A majority of scientists say religion and science don't always conflict, according to new survey results released by Rice University.
The study, conducted over five years through in-depth interviews with scientists at universities whose fields range from biology and chemistry to social sciences like political science and economics, dispels the widely held notion that religion and science are incompatible.
“When it comes to questions about the meaning of life, ways of understanding reality, origins of Earth and how life developed on it, many have seen religion and science as being at odds and even in irreconcilable conflict,” said Rice sociologist Elaine Ecklund. Yet, a majority of the scientists Ecklund and her colleagues interviewed saw both religion and science as “valid avenues of knowledge” she said.
Ecklund and her team interviewed 275 tenured and tenure-track faculty members from 21 research universities in the United States. Only 15 percent of respondents said religion and science were always in conflict, while 15 percent said the two were never in conflict. The majority, 70 percent, said religion and science are only sometimes in conflict.
Those who were interviewed were pulled from a broader survey of 2,198 scientists. About half of those in the original survey population said they identified with a particular religion, while the other half did not have a religion.
The resulting report, “Scientists Negotiate Boundaries Between Religion and Science,” which was published in the September issue of the Journal for the Scientific Study of Religion, comes as politicians have sparked conversations about the overlap between religion and science in the U.S. Texas Gov. Rick Perry, a Republican presidential candidate, for example, has caused controversy -- and gained fans -- for his statements that evolution is merely a "theory that's out there" and his belief that climate change is "all one contrived phony mess."
“Much of the public believes that as science becomes more prominent, secularization increases and religion decreases,” Ecklund said. “Findings like these among elite scientists, who many individuals believe are most likely to be secular in their beliefs, definitely call into question ideas about the relationship between secularization and science.”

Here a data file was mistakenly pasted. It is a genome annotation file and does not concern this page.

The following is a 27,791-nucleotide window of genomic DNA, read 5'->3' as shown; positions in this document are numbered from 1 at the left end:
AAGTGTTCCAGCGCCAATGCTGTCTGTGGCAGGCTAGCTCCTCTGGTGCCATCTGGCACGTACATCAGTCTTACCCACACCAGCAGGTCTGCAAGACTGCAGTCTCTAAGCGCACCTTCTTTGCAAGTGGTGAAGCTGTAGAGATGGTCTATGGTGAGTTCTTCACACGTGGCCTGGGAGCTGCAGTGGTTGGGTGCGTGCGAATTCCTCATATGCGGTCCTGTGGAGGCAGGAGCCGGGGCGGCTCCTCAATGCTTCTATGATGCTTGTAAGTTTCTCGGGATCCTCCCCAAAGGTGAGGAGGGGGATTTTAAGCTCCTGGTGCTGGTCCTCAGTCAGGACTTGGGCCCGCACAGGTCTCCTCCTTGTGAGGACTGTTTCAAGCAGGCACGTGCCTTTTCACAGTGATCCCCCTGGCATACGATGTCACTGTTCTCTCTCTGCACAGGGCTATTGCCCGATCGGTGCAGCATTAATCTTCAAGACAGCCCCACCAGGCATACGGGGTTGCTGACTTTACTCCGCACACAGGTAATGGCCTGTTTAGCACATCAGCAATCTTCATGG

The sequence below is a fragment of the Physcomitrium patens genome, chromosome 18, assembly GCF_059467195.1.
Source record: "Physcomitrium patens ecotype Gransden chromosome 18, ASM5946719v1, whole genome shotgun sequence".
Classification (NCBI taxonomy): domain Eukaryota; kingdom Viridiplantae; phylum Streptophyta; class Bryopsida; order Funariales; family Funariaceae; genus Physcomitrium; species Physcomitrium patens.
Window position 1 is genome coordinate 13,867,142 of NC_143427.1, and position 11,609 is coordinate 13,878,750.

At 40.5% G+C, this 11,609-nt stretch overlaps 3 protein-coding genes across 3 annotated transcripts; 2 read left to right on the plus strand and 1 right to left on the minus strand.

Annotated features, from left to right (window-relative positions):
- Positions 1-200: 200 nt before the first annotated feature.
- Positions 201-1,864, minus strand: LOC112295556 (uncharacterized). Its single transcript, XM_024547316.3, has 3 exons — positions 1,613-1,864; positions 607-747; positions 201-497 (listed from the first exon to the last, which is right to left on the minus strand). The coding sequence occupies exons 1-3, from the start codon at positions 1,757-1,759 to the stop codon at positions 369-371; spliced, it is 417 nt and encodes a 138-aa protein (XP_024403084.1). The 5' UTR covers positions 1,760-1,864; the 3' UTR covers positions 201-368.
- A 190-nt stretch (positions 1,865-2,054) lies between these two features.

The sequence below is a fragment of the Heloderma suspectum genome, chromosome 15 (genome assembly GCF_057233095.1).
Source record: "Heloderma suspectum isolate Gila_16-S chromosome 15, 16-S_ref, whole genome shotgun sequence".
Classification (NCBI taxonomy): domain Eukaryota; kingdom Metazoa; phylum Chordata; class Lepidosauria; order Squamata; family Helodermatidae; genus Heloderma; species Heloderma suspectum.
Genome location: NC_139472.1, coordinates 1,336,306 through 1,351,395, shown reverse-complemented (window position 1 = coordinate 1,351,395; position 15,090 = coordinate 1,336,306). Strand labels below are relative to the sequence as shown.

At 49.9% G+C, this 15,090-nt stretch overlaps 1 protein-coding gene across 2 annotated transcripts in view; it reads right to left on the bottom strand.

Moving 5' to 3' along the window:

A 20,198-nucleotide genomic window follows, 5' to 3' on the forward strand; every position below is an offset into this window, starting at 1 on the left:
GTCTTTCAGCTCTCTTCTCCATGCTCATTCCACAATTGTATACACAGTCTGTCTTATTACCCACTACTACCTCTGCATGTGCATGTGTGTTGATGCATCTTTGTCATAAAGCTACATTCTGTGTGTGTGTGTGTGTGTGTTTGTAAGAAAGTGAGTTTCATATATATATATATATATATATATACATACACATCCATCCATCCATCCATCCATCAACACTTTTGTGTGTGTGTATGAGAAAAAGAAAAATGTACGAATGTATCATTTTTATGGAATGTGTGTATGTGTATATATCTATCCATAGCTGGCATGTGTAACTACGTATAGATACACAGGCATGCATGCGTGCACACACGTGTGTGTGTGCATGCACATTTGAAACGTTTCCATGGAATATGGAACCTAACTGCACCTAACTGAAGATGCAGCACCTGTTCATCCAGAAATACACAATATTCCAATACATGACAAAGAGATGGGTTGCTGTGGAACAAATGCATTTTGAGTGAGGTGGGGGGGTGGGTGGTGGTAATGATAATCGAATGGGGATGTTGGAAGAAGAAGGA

Through her interviews, Ecklund said she found that the way scientists view the compatibility of religion and science is influenced by how they view religion itself. Scientists who see the two fields are incompatible are more likely to have a narrow view of religion, identifying it most with conservative strains of American evangelical Christianity. Meanwhile, Ecklund said, scientists who say science and religion as never in conflict often were of the view that "science comes from God, and God created it ... or that science and religion are completely separate ways of viewing reality." Overall, those who said religion is compatible with science tended to have a broader view of religion that included non-institutionalized spiritual practices, such as meditation.
"For some scientists, maybe a particular strain of evangelicalism is conflict with science, but spirituality and other religions are not," Ecklund said.
In 5,000 pages of transcribed interviews, she said that scientists who view religion as compatible with their professions frequently cited religious scientists as examples of how the two fields can work together. Scientists most often spoke highly of Francis Collins, the physician and geneticist who is the director of the National Institutes of Health. Collins has spoken frequently about being a Christian and a scientist and released a book, "The Language of God: A Scientist Presents Evidence for Belief," on the topic in 2006.
"Scientists didn't like the impact Dawkins is having on the broader public world of how people understand scientists. Scientists are very concerned about how the public views them because of how budgets toward science are being cut," Ecklund said.
The study also found that:
- Scientists who say they are spiritual or religious are less likely to see religion and science as being in conflict.
- Nearly all scientists interviewed, whether they are religious or nonreligious, said they did not agree with teaching "intelligent design" in public schools.
- The most religious scientists were, overall, described in positive terms by their nonreligious peers.